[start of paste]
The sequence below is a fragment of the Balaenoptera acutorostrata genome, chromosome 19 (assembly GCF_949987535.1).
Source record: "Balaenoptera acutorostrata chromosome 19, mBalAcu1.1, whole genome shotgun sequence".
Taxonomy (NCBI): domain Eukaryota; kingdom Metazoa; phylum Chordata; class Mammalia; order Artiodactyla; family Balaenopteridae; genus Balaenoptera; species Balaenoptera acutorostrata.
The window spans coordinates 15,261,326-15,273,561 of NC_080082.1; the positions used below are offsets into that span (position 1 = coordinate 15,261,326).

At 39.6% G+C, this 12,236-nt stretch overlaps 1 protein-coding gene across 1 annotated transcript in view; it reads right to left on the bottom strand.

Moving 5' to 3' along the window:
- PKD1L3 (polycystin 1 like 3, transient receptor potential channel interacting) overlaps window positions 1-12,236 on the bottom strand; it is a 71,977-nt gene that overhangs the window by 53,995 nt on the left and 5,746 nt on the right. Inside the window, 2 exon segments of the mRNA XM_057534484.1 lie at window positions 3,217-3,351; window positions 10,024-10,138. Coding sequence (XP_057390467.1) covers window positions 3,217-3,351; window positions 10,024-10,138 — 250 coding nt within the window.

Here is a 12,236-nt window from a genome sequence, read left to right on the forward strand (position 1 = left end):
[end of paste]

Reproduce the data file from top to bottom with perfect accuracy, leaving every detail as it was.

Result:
The sequence below is a fragment of the Balaenoptera acutorostrata genome, chromosome 19 (assembly GCF_949987535.1).
Source record: "Balaenoptera acutorostrata chromosome 19, mBalAcu1.1, whole genome shotgun sequence".
Taxonomy (NCBI): domain Eukaryota; kingdom Metazoa; phylum Chordata; class Mammalia; order Artiodactyla; family Balaenopteridae; genus Balaenoptera; species Balaenoptera acutorostrata.
The window spans coordinates 15,261,326-15,273,561 of NC_080082.1; the positions used below are offsets into that span (position 1 = coordinate 15,261,326).

At 39.6% G+C, this 12,236-nt stretch overlaps 1 protein-coding gene across 1 annotated transcript in view; it reads right to left on the bottom strand.

Moving 5' to 3' along the window:
- PKD1L3 (polycystin 1 like 3, transient receptor potential channel interacting) overlaps window positions 1-12,236 on the bottom strand; it is a 71,977-nt gene that overhangs the window by 53,995 nt on the left and 5,746 nt on the right. Inside the window, 2 exon segments of the mRNA XM_057534484.1 lie at window positions 3,217-3,351; window positions 10,024-10,138. Coding sequence (XP_057390467.1) covers window positions 3,217-3,351; window positions 10,024-10,138 — 250 coding nt within the window.

Here is a 12,236-nt window from a genome sequence, read left to right on the forward strand (position 1 = left end):